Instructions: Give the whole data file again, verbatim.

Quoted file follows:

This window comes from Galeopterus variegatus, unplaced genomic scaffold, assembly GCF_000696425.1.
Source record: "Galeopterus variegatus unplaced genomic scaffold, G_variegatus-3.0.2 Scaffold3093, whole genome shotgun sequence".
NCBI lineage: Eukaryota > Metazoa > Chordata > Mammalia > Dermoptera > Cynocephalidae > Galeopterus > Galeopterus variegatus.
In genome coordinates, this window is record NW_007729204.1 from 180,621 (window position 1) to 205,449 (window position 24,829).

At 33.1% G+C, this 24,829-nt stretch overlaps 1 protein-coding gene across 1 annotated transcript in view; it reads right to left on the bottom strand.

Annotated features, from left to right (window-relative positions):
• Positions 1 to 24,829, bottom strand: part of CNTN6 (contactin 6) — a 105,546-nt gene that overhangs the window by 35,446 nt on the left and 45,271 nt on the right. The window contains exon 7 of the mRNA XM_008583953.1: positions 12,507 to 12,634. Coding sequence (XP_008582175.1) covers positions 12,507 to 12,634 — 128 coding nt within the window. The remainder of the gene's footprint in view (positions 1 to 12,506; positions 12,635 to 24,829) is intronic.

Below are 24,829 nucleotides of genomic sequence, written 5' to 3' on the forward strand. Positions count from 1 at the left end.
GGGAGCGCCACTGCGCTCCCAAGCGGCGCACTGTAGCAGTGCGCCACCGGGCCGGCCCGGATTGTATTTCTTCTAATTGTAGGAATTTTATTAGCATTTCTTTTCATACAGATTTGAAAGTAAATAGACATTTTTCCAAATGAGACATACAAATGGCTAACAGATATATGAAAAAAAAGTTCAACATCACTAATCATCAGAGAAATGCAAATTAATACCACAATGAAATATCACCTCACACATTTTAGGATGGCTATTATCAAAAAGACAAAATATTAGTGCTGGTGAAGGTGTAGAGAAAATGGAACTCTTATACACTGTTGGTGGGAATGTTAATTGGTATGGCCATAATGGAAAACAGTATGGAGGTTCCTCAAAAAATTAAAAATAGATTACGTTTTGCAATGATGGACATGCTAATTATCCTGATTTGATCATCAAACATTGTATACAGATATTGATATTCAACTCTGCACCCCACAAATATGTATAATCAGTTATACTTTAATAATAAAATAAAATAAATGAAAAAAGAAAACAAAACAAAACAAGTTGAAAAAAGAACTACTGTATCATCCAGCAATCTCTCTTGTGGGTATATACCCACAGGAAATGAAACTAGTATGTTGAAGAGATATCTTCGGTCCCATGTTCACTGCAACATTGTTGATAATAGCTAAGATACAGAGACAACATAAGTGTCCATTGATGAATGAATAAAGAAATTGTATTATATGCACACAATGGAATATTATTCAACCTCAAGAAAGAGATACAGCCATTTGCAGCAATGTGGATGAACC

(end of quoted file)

This window comes from Galeopterus variegatus, unplaced genomic scaffold, assembly GCF_000696425.1.
Source record: "Galeopterus variegatus unplaced genomic scaffold, G_variegatus-3.0.2 Scaffold3093, whole genome shotgun sequence".
NCBI lineage: Eukaryota > Metazoa > Chordata > Mammalia > Dermoptera > Cynocephalidae > Galeopterus > Galeopterus variegatus.
In genome coordinates, this window is record NW_007729204.1 from 180,621 (window position 1) to 205,449 (window position 24,829).

At 33.1% G+C, this 24,829-nt stretch overlaps 1 protein-coding gene across 1 annotated transcript in view; it reads right to left on the bottom strand.

Annotated features, from left to right (window-relative positions):
• Positions 1 to 24,829, bottom strand: part of CNTN6 (contactin 6) — a 105,546-nt gene that overhangs the window by 35,446 nt on the left and 45,271 nt on the right. The window contains exon 7 of the mRNA XM_008583953.1: positions 12,507 to 12,634. Coding sequence (XP_008582175.1) covers positions 12,507 to 12,634 — 128 coding nt within the window. The remainder of the gene's footprint in view (positions 1 to 12,506; positions 12,635 to 24,829) is intronic.

Below are 24,829 nucleotides of genomic sequence, written 5' to 3' on the forward strand. Positions count from 1 at the left end.
GGGAGCGCCACTGCGCTCCCAAGCGGCGCACTGTAGCAGTGCGCCACCGGGCCGGCCCGGATTGTATTTCTTCTAATTGTAGGAATTTTATTAGCATTTCTTTTCATACAGATTTGAAAGTAAATAGACATTTTTCCAAATGAGACATACAAATGGCTAACAGATATATGAAAAAAAAGTTCAACATCACTAATCATCAGAGAAATGCAAATTAATACCACAATGAAATATCACCTCACACATTTTAGGATGGCTATTATCAAAAAGACAAAATATTAGTGCTGGTGAAGGTGTAGAGAAAATGGAACTCTTATACACTGTTGGTGGGAATGTTAATTGGTATGGCCATAATGGAAAACAGTATGGAGGTTCCTCAAAAAATTAAAAATAGATTACGTTTTGCAATGATGGACATGCTAATTATCCTGATTTGATCATCAAACATTGTATACAGATATTGATATTCAACTCTGCACCCCACAAATATGTATAATCAGTTATACTTTAATAATAAAATAAAATAAATGAAAAAAGAAAACAAAACAAAACAAGTTGAAAAAAGAACTACTGTATCATCCAGCAATCTCTCTTGTGGGTATATACCCACAGGAAATGAAACTAGTATGTTGAAGAGATATCTTCGGTCCCATGTTCACTGCAACATTGTTGATAATAGCTAAGATACAGAGACAACATAAGTGTCCATTGATGAATGAATAAAGAAATTGTATTATATGCACACAATGGAATATTATTCAACCTCAAGAAAGAGATACAGCCATTTGCAGCAATGTGGATGAACC